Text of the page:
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Dozens killed in India ethnic riots

Clashes between ethnic groups in India's remote northeast has left at least 49 people dead in four days, including 19 killed on Monday, officials said.
Image: Riot-affected Muslim settlers, India, ethnic riots
Muslim settlers cry and ask for help from a local leader while a policeman, right, looks on at a relief camp in Bhakatpara, about 47 miles north of Gauhati, India, on Monday.Anupam Nath / AP
/ Source: The Associated Press

Clashes between ethnic groups in India's remote northeast have left at least 49 people dead in four days, including 19 killed on Monday, officials said.

The fighting in Assam state began Friday when a group of young ethnic Bodo men were attacked after patrolling their villages. Bodo leaders blamed relatively recent settlers, most of whom are Muslims, for sparking the clashes, said Assam Home Commissioner Subhash Das.

But authorities said the National Democratic Front of Bodoland, a Bodo separatist group with a history of violence, were targeting Muslim settlers.

Ethnic Bodos and Muslim settlers in Assam have a history of conflict and have fought recently with bows and arrows, spears and machetes, and have burned each other's homes and property, officials said over the weekend.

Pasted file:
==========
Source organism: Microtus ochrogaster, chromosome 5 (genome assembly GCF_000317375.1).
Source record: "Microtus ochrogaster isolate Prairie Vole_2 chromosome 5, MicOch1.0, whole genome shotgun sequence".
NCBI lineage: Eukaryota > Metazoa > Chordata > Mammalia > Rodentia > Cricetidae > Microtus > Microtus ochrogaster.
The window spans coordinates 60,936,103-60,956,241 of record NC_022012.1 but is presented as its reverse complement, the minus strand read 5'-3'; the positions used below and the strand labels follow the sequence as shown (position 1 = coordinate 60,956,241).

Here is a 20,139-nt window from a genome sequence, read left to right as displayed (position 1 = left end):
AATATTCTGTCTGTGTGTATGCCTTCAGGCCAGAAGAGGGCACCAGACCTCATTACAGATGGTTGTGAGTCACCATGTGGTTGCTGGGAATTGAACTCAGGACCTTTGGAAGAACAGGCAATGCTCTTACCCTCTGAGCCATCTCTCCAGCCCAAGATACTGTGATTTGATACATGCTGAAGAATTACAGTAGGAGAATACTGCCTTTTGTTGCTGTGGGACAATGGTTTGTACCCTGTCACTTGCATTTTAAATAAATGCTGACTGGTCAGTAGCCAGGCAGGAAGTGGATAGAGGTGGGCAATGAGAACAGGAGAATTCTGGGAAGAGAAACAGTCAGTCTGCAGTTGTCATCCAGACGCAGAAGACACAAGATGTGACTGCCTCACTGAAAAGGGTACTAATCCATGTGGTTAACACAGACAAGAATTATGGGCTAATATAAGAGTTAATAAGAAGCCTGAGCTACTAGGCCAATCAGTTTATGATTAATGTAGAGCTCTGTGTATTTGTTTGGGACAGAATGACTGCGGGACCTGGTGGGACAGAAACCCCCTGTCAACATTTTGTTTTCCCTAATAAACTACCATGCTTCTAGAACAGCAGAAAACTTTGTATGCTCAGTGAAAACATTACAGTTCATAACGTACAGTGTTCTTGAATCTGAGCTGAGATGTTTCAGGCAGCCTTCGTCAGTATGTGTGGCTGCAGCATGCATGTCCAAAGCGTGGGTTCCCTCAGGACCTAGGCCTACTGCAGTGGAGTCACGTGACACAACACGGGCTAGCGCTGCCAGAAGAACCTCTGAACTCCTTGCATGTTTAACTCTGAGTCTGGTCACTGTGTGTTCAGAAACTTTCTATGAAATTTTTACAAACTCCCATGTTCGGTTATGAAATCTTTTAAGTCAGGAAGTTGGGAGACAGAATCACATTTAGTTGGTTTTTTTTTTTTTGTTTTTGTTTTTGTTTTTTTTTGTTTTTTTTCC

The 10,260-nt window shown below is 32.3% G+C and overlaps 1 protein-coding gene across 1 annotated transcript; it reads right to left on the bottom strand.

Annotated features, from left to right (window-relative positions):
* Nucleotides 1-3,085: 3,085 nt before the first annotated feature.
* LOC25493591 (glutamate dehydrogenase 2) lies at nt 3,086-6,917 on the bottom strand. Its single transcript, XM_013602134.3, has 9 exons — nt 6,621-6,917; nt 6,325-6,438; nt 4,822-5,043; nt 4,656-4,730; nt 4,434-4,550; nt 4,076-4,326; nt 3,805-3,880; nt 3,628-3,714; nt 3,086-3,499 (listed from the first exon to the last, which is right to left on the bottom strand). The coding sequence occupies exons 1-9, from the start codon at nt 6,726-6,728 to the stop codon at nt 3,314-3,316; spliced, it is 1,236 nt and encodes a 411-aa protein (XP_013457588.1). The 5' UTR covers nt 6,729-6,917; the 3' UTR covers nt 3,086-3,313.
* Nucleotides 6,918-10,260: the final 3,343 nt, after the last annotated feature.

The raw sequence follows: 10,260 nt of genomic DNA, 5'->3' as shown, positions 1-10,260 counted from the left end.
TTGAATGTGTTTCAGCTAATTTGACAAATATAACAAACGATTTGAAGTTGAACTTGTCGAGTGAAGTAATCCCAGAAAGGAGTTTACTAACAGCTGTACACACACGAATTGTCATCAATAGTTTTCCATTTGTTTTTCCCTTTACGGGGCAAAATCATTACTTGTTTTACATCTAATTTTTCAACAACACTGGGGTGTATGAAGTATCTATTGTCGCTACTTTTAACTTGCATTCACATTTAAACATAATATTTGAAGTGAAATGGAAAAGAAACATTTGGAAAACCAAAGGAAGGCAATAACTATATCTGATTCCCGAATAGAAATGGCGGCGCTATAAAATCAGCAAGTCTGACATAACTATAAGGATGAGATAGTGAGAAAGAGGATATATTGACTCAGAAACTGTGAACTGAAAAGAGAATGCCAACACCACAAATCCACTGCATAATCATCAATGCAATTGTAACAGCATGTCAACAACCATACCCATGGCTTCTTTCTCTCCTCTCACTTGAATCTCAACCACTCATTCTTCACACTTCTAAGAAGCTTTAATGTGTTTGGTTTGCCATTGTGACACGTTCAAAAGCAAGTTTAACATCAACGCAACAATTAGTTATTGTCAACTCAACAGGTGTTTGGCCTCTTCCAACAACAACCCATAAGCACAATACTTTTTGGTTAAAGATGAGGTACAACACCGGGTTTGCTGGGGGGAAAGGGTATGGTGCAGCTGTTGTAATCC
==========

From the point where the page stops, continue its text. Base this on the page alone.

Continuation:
More than 150 people have been injured in the violence and more than 100,000 have fled their homes in some 30 villages, Das said.

Curfew imposed
"This is a clear case of ethnic cleansing by the NDFB," said Assam government spokesman Himanta Biswa Sarma. He said Bodo militants were coordinating attacks with violent mobs who were burning Muslims' homes.

In an e-mail sent to journalists Sunday night, the Bodo group's spokesman, S. Sanjarang, denied any role in the fighting.

The 49 people killed since Friday include 15 people who were fatally shot when police opened fire on violent mobs in at least four different incidents, said Sarma. Police have been authorized to shoot at anyone fighting in the streets.

An indefinite curfew imposed Friday in the northern Assam districts of Udalguri and Darrang continued Monday with small breaks to allow people to buy essential supplies.

Animosity between the Bodos and Muslim migrants stems from long-standing land disputes. The groups clashed sporadically throughout the 1990s, leaving at least 250 dead and an estimated 300,000 displaced.

Nearly 100,000 people are still living in makeshift relief camps.